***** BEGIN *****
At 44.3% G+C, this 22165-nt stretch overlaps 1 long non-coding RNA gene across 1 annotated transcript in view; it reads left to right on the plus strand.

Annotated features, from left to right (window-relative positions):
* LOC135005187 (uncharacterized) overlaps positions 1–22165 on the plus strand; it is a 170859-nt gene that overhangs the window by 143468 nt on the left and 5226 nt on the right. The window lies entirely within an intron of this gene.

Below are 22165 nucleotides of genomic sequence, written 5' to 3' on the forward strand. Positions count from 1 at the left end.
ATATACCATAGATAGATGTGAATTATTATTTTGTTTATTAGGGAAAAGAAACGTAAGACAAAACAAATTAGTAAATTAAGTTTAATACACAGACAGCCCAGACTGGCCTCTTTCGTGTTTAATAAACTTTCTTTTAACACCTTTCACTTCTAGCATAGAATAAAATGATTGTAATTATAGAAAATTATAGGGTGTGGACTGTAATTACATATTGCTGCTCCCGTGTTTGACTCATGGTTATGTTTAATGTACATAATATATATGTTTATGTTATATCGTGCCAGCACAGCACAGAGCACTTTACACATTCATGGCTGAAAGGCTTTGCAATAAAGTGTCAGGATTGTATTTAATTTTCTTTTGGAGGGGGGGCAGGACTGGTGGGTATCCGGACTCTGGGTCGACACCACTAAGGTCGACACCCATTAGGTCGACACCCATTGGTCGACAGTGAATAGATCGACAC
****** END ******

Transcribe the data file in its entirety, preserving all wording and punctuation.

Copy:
At 44.3% G+C, this 22165-nt stretch overlaps 1 long non-coding RNA gene across 1 annotated transcript in view; it reads left to right on the plus strand.

Annotated features, from left to right (window-relative positions):
* LOC135005187 (uncharacterized) overlaps positions 1–22165 on the plus strand; it is a 170859-nt gene that overhangs the window by 143468 nt on the left and 5226 nt on the right. The window lies entirely within an intron of this gene.

Below are 22165 nucleotides of genomic sequence, written 5' to 3' on the forward strand. Positions count from 1 at the left end.
ATATACCATAGATAGATGTGAATTATTATTTTGTTTATTAGGGAAAAGAAACGTAAGACAAAACAAATTAGTAAATTAAGTTTAATACACAGACAGCCCAGACTGGCCTCTTTCGTGTTTAATAAACTTTCTTTTAACACCTTTCACTTCTAGCATAGAATAAAATGATTGTAATTATAGAAAATTATAGGGTGTGGACTGTAATTACATATTGCTGCTCCCGTGTTTGACTCATGGTTATGTTTAATGTACATAATATATATGTTTATGTTATATCGTGCCAGCACAGCACAGAGCACTTTACACATTCATGGCTGAAAGGCTTTGCAATAAAGTGTCAGGATTGTATTTAATTTTCTTTTGGAGGGGGGGCAGGACTGGTGGGTATCCGGACTCTGGGTCGACACCACTAAGGTCGACACCCATTAGGTCGACACCCATTGGTCGACAGTGAATAGATCGACAC